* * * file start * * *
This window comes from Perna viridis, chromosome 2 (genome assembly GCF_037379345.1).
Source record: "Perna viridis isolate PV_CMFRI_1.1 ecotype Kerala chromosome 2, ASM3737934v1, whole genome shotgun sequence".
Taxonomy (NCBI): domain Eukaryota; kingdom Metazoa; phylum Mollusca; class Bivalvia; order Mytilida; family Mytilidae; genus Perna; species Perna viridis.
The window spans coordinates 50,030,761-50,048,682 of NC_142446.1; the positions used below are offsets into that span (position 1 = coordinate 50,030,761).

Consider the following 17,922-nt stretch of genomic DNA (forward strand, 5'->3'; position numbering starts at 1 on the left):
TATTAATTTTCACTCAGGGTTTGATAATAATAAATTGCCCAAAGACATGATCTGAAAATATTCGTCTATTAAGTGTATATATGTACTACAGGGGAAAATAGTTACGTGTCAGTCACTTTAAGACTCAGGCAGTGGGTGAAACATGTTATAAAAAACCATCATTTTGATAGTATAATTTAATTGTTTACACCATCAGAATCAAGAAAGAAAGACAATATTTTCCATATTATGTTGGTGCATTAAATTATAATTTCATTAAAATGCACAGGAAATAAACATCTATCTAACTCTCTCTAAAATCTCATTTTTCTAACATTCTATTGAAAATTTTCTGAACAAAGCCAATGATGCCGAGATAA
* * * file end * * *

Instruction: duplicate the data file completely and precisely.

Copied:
This window comes from Perna viridis, chromosome 2 (genome assembly GCF_037379345.1).
Source record: "Perna viridis isolate PV_CMFRI_1.1 ecotype Kerala chromosome 2, ASM3737934v1, whole genome shotgun sequence".
Taxonomy (NCBI): domain Eukaryota; kingdom Metazoa; phylum Mollusca; class Bivalvia; order Mytilida; family Mytilidae; genus Perna; species Perna viridis.
The window spans coordinates 50,030,761-50,048,682 of NC_142446.1; the positions used below are offsets into that span (position 1 = coordinate 50,030,761).

Consider the following 17,922-nt stretch of genomic DNA (forward strand, 5'->3'; position numbering starts at 1 on the left):
TATTAATTTTCACTCAGGGTTTGATAATAATAAATTGCCCAAAGACATGATCTGAAAATATTCGTCTATTAAGTGTATATATGTACTACAGGGGAAAATAGTTACGTGTCAGTCACTTTAAGACTCAGGCAGTGGGTGAAACATGTTATAAAAAACCATCATTTTGATAGTATAATTTAATTGTTTACACCATCAGAATCAAGAAAGAAAGACAATATTTTCCATATTATGTTGGTGCATTAAATTATAATTTCATTAAAATGCACAGGAAATAAACATCTATCTAACTCTCTCTAAAATCTCATTTTTCTAACATTCTATTGAAAATTTTCTGAACAAAGCCAATGATGCCGAGATAA